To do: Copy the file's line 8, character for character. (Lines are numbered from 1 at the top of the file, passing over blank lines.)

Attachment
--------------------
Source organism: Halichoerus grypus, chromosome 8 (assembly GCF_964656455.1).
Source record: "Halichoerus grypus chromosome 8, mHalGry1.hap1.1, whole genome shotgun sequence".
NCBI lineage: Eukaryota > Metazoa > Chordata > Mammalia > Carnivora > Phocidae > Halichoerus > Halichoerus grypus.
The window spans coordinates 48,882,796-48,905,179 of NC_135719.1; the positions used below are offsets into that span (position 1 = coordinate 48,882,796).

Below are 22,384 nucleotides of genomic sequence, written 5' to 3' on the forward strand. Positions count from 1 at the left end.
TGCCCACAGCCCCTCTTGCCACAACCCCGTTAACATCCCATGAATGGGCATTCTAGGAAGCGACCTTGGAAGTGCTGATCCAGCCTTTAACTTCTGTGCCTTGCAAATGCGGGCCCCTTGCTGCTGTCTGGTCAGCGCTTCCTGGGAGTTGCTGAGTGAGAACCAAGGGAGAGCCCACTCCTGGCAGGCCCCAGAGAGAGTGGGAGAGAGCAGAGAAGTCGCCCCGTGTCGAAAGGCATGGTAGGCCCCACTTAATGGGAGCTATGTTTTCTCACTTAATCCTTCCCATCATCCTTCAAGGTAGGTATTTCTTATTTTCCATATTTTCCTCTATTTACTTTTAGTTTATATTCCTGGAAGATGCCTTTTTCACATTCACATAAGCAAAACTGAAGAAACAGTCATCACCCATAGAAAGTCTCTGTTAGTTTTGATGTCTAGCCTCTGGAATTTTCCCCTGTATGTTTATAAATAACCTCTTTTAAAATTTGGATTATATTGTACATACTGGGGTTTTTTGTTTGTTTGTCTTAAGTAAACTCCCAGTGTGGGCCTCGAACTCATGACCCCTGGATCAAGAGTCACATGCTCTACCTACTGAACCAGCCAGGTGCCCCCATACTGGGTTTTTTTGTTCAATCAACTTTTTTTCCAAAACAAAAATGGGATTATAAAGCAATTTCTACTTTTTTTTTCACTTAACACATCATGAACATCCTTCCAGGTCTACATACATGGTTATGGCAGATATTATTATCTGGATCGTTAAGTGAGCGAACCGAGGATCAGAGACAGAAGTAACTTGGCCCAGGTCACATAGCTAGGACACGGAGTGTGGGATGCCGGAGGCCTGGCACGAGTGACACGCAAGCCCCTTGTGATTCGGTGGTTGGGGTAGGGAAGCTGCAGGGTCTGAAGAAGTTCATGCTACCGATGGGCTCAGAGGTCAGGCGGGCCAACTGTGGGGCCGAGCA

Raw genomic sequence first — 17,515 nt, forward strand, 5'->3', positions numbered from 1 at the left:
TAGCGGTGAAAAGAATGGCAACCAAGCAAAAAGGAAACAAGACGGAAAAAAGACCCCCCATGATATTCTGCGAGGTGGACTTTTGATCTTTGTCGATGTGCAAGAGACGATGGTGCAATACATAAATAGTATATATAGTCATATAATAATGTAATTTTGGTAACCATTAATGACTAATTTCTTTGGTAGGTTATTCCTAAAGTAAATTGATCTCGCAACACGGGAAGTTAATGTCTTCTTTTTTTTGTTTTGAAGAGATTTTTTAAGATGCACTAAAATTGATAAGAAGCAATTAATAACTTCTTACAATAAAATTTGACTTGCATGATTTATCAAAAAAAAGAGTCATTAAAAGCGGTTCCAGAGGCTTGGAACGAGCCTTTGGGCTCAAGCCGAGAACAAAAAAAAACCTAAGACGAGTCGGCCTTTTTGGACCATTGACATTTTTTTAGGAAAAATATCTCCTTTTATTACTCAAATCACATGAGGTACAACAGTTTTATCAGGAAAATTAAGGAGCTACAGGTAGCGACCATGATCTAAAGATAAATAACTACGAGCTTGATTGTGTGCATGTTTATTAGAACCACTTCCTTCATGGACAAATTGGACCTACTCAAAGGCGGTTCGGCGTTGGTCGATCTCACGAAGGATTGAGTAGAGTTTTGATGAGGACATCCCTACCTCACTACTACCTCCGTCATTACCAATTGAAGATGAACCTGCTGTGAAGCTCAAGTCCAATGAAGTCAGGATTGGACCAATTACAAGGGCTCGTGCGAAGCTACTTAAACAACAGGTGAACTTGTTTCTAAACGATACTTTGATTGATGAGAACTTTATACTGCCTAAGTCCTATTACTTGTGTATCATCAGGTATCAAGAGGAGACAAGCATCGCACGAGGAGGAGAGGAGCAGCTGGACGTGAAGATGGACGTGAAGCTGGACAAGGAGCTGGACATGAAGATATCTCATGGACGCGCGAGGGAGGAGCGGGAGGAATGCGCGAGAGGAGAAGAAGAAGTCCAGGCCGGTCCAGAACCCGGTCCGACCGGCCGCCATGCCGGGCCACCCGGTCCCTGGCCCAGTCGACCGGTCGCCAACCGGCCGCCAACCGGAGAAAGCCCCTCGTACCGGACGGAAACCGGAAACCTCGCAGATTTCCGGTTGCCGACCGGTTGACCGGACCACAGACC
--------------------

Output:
TAGCGGTGAAAAGAATGGCAACCAAGCAAAAAGGAAACAAGACGGAAAAAAGACCCCCCATGATATTCTGCGAGGTGGACTTTTGATCTTTGTCGATGTGCAAGAGACGATGGTGCAATACATAAATAGTATATATAGTCATATAATAATGTAATTTTGGTAACCATTAATGACTAATTTCTTTGGTAGGTTATTCCTAAAGTAAATTGATCTCGCAACACGGGAAGTTAATGTCTTCTTTTTTTTGTTTTGAAGAGATTTTTTAAGATGCACTAAAATTGATAAGAAGCAATTAATAACTTCTTACAATAAAATTTGACTTGCATGATTTATCAAAAAAAAGAGTCATTAAAAGCGGTTCCAGAGGCTTGGAACGAGCCTTTGGGCTCAAGCCGAGAACAAAAAAAAACCTAAGACGAGTCGGCCTTTTTGGACCATTGACATTTTTTTAGGAAAAATATCTCCTTTTATTACTCAAATCACATGAGGTACAACAGTTTTATCAGGAAAATTAAGGAGCTACAGGTAGCGACCATGATCTAAAGATAAATAACTACGAGCTTGATTGTGTGCATGTTTATTAGAACCACTTCCTTCATGGACAAATTGGACCTACTCAAAGGCGGTTCGGCGTTGGTCGATCTCACGAAGGATTGAGTAGAGTTTTGATGAGGACATCCCTACCTCACTACTACCTCCGTCATTACCAATTGAAGATGAACCTGCTGTGAAGCTCAAGTCCAATGAAGTCAGGATTGGACCAATTACAAGGGCTCGTGCGAAGCTACTTAAACAACAGGTGAACTTGTTTCTAAACGATACTTTGATTGATGAGAACTTTATACTGCCTAAGTCCTATTACTTGTGTATCATCAGGTATCAAGAGGAGACAAGCATCGCACGAGGAGGAGAGGAGCAGCTGGACGTGAAGATGGACGTGAAGCTGGACAAGGAGCTGGACATGAAGATATCTCATGGACGCGCGAGGGAGGAGCGGGAGGAATGCGCGAGAGGAGAAGAAGAAGTCCAGGCCGGTCCAGAACCCGGTCCGACCGGCCGCCATGCCGGGCCACCCGGTCCCTGGCCCAGTCGACCGGTCGCCAACCGGCCGCCAACCGGAGAAAGCCCCTCGTACCGGACGGAAACCGGAAACCTCGCAGATTTCCGGTTGCCGACCGGTTGACCGGACCACAGACC